See Inside Your Body (Usborne) by Katie Daynes - For such a short book, this is packed with information. While it is not in-depth, it would more than work for kindergarten, maybe even first grade. We're using it with the Joe Kaufman book. My kids love to lift the bazillion flaps and the pictures are very well done and very informative. The text, while short, is accurate and clear. I don't feel this speaks down to the kids like the other Usborne book does. There is one small section (1/4 of a page) on the ear and it covers significantly more than the Flip-Flap book although it does say "ear bones" for the middle ear. Between this and the Big Body Book I feel like we're hitting it fairly well though. I think this book would also be great as a review. Each body system has a 2-page spread and the pictures alone would jog the memory. The text would add to that even more. I'm very happy with this purchase and would recommend it alone for the younger elementary years, and with another book for the older ones.

What Happens to a Hamburger? by Paul Showers - This was a fun and easy look at the digestive system. My kids enjoyed it and were able to narrate back with ease. The illustrations of the digestive system itself were clear and colorful. I know the book has been redone, and it may be worth seeking out, but I have this older version so can only comment on it. For K-1 this would really be all you need. You would need to add a few more things for the rest of elementary. A good, solid book.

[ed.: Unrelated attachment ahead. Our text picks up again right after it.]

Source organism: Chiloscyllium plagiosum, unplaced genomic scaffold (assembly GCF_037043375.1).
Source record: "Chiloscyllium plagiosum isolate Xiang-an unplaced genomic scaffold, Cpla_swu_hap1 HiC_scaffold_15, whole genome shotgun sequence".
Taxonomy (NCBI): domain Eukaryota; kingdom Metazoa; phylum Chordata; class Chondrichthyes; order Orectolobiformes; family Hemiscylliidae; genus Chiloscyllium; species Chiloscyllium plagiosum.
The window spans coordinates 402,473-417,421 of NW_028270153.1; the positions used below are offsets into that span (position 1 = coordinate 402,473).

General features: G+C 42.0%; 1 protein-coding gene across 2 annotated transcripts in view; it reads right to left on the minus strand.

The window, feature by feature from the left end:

What Happens to Your Food? by Alistair Smith - This was a good book on the topic, but I prefer the first one we read (What Happens to Your Hamburger?). I was a little bugged that it didn't use the correct terms for things (like esophagus - it just kept saying "food tube") and left out whole parts of the digestive system (like the liver). Even my 5-yr-old was able to understand the body parts involved and describe what happens when you eat. I felt this book sort of dumbed it down. My kids did enjoy the flaps. They've looked through it many times. If I had my choice I'd use the other book, but if your library only had this then use it, it'll work just fine.

Well, I'm not much help here. We just used the activities/experiments suggested in the books listed above. We also used The Body Book and Easy Make and Learn Projects for hands-on visuals.